2.  If not, is what I am doing fair use or does it violate the copyright interest held by someone else?

3.  If it is likely in violation of the copyright, can I obtain permission from whoever holds the copyright?

Monday, November 12, 2012

There's No Plagiarism Like Self-Plagiarism

Royalty free image: photo credit below
Self-plagiarism his the news in a big way earlier this year.

Best-selling author and columist Jonah Lehrer "resigned" from his job at The New Yorker after it was revealed he had lifted his opening paragraph in his innaugural New Yorker column from his own op-ed article published a few months earlier in the Wall Street Journal.

This followed revelations that Lehrer has simply fabricated quotes allegedly from Bob Dylan for his latest book, Imagine, a biography of John Lennon.

Now making up quotes is one thing - but what about quoting yourself?  Recycling your own words and thought?  Is there anything wrong with that?  After all, when you see a noted speaker giving a speech, you know he or she has given that speech before. In campaigning they even have a name for it -- the "stump" speech.  The speech politicians used to travel around and give to crowds while standing on the stump of a tree.

Some in academia and certain journalism circles, and certainly among the preveyors of anti-plagiarism software and websites, seem to go into apoplexy about self-plagiarism.   Google and plagiarism-seeking software have resulted in a geometric escalation in cries of "You're plagiarizing yourself."

But does is self-plagiarism illegal?  Is it unethical?

My view tends toward that of Judge Richard Posner that a writer's repeating himself/herself seldom rises to a level to support an accusation of "self-plagiarism."  See Posner's excellent book, A Little Book of Plagiarism, pp. 40-44.

Posner cites the example of novelist Laurence Stearne who sent love letters to his mistress.  The problem - well one of the problems - was that his letters were copied verbatim from love letters he sent to his wife at an earlier (and apparently more copecetic) time.  Posner's response: "Tacky, but is it plagiarism?  Id. at 41-42.

Posner's response was "no."  He goes on to state:  "{R}eaders should realize that authors repeat themselves;  it is only wholesale and literal repetition that should disappoint."  Id. at 43
Utilizing one's own prior ideas and work, in general, is neither an ethical nor legal violation.  The cries of "self-plagiarism"  at every repeated phrase or paraphrased idea are off target.  And the number of assertions of self-plagiarism are excessive to a matter of magnitudes.

But self-plagiarism does exist.  And there are legal issues when writers start repeating themselves.  But that's the topic for my next post.

photo credit: <a href="">hjconti</a> via <a href="">photopin</a> <a href="">cc</a>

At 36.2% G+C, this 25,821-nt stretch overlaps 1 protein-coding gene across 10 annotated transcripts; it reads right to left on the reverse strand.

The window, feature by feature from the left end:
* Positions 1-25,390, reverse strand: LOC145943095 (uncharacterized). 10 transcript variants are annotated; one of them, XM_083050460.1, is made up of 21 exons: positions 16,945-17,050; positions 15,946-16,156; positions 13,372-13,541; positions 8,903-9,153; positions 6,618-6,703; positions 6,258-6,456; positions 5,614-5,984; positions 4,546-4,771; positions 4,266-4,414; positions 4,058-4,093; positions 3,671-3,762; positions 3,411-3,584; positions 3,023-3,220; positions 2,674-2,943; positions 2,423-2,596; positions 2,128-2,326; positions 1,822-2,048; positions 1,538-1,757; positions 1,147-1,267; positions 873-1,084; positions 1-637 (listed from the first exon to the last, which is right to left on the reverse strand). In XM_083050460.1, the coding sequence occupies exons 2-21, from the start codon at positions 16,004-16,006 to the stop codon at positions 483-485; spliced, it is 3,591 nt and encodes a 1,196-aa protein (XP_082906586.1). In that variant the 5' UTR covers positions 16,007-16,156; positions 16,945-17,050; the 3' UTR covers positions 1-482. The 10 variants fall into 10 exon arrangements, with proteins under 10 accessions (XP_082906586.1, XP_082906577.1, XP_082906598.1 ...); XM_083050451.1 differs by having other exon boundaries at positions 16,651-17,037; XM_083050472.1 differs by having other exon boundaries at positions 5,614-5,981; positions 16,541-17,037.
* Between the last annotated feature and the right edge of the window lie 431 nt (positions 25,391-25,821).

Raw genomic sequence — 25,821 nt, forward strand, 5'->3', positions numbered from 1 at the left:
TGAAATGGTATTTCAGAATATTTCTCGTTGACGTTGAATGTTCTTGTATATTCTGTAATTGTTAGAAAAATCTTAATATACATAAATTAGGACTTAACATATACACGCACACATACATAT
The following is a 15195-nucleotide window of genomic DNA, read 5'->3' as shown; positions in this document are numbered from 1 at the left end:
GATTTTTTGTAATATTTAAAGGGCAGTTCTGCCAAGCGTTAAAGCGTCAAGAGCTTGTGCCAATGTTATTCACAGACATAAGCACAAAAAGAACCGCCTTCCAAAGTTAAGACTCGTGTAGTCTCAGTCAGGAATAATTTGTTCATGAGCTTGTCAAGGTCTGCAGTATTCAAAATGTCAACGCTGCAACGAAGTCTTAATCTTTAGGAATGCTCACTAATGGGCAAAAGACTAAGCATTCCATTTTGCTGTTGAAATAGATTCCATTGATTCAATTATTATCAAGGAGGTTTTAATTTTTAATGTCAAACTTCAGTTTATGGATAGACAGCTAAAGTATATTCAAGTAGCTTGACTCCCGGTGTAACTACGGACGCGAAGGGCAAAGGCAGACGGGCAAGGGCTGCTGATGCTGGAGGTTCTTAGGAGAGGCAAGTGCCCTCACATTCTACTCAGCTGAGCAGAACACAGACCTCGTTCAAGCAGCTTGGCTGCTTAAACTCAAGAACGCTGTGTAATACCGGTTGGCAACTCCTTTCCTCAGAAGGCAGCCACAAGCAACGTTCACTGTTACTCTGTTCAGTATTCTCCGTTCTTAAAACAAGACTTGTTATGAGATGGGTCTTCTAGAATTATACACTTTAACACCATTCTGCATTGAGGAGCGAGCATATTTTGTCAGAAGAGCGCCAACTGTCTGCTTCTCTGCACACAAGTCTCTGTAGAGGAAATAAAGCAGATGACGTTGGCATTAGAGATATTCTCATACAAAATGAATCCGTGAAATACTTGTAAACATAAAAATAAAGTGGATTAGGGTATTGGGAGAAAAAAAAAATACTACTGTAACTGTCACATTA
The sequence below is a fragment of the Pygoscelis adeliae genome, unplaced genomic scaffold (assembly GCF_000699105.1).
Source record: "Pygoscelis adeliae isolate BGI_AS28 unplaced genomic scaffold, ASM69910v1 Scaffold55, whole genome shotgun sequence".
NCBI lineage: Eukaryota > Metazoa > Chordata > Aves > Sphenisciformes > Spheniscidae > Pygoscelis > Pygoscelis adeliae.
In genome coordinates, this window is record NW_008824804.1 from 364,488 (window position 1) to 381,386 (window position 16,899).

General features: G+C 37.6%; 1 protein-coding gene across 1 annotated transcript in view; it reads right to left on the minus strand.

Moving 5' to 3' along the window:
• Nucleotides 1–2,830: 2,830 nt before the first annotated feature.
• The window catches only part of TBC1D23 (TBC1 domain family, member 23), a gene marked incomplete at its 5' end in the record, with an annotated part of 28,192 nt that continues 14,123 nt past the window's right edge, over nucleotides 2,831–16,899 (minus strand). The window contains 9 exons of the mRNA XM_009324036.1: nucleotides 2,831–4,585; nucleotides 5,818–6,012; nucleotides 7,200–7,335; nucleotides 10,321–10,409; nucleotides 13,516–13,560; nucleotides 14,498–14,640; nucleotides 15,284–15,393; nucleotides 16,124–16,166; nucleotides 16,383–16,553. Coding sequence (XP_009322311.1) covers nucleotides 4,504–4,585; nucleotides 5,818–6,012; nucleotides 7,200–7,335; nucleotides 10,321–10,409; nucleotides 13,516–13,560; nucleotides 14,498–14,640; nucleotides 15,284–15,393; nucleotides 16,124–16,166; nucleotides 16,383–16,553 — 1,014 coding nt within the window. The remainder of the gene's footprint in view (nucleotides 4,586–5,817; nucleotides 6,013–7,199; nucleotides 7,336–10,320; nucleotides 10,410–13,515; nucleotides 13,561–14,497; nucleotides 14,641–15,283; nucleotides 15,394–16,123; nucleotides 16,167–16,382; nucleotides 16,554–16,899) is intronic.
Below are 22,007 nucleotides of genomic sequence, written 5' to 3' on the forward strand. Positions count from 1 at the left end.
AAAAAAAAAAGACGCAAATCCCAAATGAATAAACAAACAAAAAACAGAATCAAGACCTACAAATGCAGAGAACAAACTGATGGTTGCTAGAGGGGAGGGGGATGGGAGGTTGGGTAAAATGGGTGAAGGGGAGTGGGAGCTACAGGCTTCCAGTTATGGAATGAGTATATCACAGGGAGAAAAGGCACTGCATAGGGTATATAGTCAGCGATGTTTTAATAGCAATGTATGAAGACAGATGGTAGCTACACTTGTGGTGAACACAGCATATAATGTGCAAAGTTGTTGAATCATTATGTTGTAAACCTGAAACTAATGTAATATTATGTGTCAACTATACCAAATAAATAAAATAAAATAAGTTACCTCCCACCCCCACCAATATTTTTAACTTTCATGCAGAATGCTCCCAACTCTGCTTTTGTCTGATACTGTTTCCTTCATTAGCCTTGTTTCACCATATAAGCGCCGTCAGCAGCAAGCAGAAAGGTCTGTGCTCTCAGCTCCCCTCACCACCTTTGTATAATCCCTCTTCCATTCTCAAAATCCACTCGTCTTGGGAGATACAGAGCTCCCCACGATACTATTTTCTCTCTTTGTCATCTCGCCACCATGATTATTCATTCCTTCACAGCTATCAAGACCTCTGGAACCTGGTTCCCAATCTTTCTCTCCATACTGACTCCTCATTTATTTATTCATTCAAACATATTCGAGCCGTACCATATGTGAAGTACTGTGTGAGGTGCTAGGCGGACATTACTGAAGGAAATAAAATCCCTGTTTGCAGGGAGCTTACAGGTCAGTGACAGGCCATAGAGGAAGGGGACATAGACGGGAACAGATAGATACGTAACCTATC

Thursday, November 8, 2012

Copyright, Twitter, the DMCA and Takedowns

Twitter is not a copyright free zone!

You can violate copyright on Twitter just as you can on your blog - or any place else.

This was made clear when Twitter announced that upon a complaint from a copyright holder, Twitter would take down tweets which were asserted to violate copyright. The policy is Twitter's effort to comply with the Digital Millennium Copyright Act (DMCA).

The policy was recently modified when Twitter sent out the following tweet:

"We now offer more #transparency in processing copyright reports by withholding Tweets, not removing. Learn more: . "

I guess this would be classified as a Twitter tweaked tweet. 

But there is no humor in the policy.  Twitter will take down the purported offending tweets.  The tweet will not simply disappear into the ether, though.  Rather, the tweet will be "withheld" with a notice appearing instead of the tweet.

The full policy and procedure of Twitter is set out in the Twitter Help Center.  It is rather detailed, but not filled with a bunch of legal jargon.

The real lesson is that even in this era of social media, retweets, reposts, sharing, and even copy and paste, copyright laws still apply, whether its a photo, an article, or a 140-character tweet. 

I would set out the entire policy here . . . but there's that copyright thing.  So instead, just CLICK HERE to go to the Twitter Help Center's Copyright policy.

Photo under Creative Commons license.  photo credit: <a href="">cobalt123</a> via <a href="">photopin</a> <a href="">cc</a>

Monday, November 5, 2012

Well I'll be f%#$d ! Supreme Court Strikes Down "Fleeting Expletive" Rule

Holy s%*# !

 The U.S. Supreme Court in a rare unanimous opinion struck down hefty fines imposed by the FCC against ABC and Fox for "fleeting expletives."

The case, which has been bouncing between the FCC and the courts since 2004, evolved from three episodes:

1.  Nicole Richie dropped a couple of expletives on the live 2003 Billboard Music Award, stating: "Have you ever tried to get cowshit out of a Prada purse? It's not so fucking simple."

2.  Cher responded to her critics on a live music awards show by saying "Well fuck 'em."

3.  And then there was the image emblazoned on America's eyeballs and psyche -- pudgy middle-aged Dennis Franz showing his bare backside for 7 seconds on NYPD Blue.